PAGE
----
"Living in a place that was away from hustle and bustle of the usual tourist spots gave me a greater insight into the Ecuadorian way of life."
There is no doubt that volunteering while traveling is a great way to save money and extend a trip. During my travels, I have met a lot of people who are working volunteer jobs to help stretch the budget. And there are plenty of volunteering networks out there, with most offering food and accommodation in exchange for five hours of work a day. I enjoy volunteering because it gives me the opportunity to stay in one location for a longer period of time, really getting to know the local area, people, and culture. It also allows me to meet like minded people, learn new skills and give something back to the local community.
During my 10 months traveling around South America I have had a variety of jobs, including working in hostels, gardening and child minding, but by far my favorite experience was the time I spent building houses in Ecuador. It was hard, physically demanding and dirty, and I loved every minute of it. I learned a lot of new things, not only about building but a lot about myself too. I worked with an amazing group of people and made some lifelong friends.
I spent two and a half months in a sleepy little, indigenous village called El Cubinche, half way between Otavalo and Quito, in Northern Ecuador. The village was surrounded by rolling hills and views of both Cotopaxi and Cayambe volcanoes. It was a rural area with not a lot besides livestock, crops and a few local farmers. The accommodation was basic, with no creature comforts, not even a washing machine. Living in a place that was away from hustle and bustle of the usual tourist spots gave me a greater insight into the Ecuadorian way of life.
The project that I volunteered for was in the beginning stages and was supported by the local community. It was working towards becoming a self-sustainable agroecological school, promoting sustainable ways of farming. The construction of the buildings was the first step towards reaching their goals. During my time there I worked on and helped finish five buildings; a kitchen, bathroom, and three houses. I learned how to build using natural methods and materials, like mud, straw, and bamboo. I also discovered that I was really good at plastering and within a couple of weeks I was known (at my insistence) as the ‘Plaster Master'. I even got to teach new volunteers my newly acquired plastering skills.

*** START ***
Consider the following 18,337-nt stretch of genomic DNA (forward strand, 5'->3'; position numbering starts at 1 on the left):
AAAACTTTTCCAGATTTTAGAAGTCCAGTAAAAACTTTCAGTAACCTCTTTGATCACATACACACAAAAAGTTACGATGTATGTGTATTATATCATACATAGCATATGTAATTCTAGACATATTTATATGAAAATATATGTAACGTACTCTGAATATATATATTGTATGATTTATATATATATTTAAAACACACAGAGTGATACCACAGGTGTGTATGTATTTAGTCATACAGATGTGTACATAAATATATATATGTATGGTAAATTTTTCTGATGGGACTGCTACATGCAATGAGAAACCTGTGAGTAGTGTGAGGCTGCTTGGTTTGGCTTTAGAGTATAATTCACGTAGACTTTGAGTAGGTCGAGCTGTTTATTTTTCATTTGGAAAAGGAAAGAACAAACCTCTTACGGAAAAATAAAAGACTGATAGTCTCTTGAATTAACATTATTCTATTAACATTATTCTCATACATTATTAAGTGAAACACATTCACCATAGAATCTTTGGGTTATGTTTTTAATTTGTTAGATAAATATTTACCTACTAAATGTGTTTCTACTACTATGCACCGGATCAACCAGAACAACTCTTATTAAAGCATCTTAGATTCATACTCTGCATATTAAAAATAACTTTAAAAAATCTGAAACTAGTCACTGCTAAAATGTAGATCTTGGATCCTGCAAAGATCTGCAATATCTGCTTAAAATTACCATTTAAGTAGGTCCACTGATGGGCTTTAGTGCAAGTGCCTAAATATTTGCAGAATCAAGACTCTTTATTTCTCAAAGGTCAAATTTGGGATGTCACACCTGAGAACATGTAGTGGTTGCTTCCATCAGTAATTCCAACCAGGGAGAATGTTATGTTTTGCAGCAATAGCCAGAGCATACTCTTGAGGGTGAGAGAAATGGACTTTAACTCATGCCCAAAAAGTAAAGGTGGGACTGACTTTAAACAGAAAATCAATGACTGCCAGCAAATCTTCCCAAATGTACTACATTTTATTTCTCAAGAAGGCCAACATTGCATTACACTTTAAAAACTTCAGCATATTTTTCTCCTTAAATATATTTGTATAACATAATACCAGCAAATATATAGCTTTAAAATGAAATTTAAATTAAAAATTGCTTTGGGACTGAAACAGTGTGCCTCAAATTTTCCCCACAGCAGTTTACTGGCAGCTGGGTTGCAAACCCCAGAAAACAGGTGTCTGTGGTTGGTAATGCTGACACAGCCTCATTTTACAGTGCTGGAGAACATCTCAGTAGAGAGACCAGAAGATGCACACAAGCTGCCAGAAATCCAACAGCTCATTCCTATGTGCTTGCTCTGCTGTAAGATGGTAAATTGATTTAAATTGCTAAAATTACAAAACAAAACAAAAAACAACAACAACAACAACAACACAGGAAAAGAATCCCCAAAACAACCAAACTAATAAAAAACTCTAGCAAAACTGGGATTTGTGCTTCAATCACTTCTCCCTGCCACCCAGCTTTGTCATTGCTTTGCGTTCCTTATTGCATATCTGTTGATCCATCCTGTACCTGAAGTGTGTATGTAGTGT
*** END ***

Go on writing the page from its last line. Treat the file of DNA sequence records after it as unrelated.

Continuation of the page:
The volunteer crew was a big group, and depending on the week, there were anywhere between 8 and 17 people. Living, working and cooking with so many people certainly had its challenges, but we mostly got on really well and had a lot of fun together. Our weekends were spent exploring the local area, visiting the nearby towns or just sitting around the fire having a few drinks and lots of laughs. With so many people from different backgrounds and cultures living together, we had the opportunity to exchange languages and learn from each other. I got to practice my Spanish, teach English and even learn some French cooking.
For me, volunteering offers a different way of traveling and I am thankful for the opportunities I have had, the things I've learned and the people I have met. If you have time on your hands, it is something I would definitely recommend.
Author - Mel Mulry
Mel is a writer and photographer from Australia. With a passion for slow travel and a life philosophy of tiny little moments, she is currently exploring Latin America.
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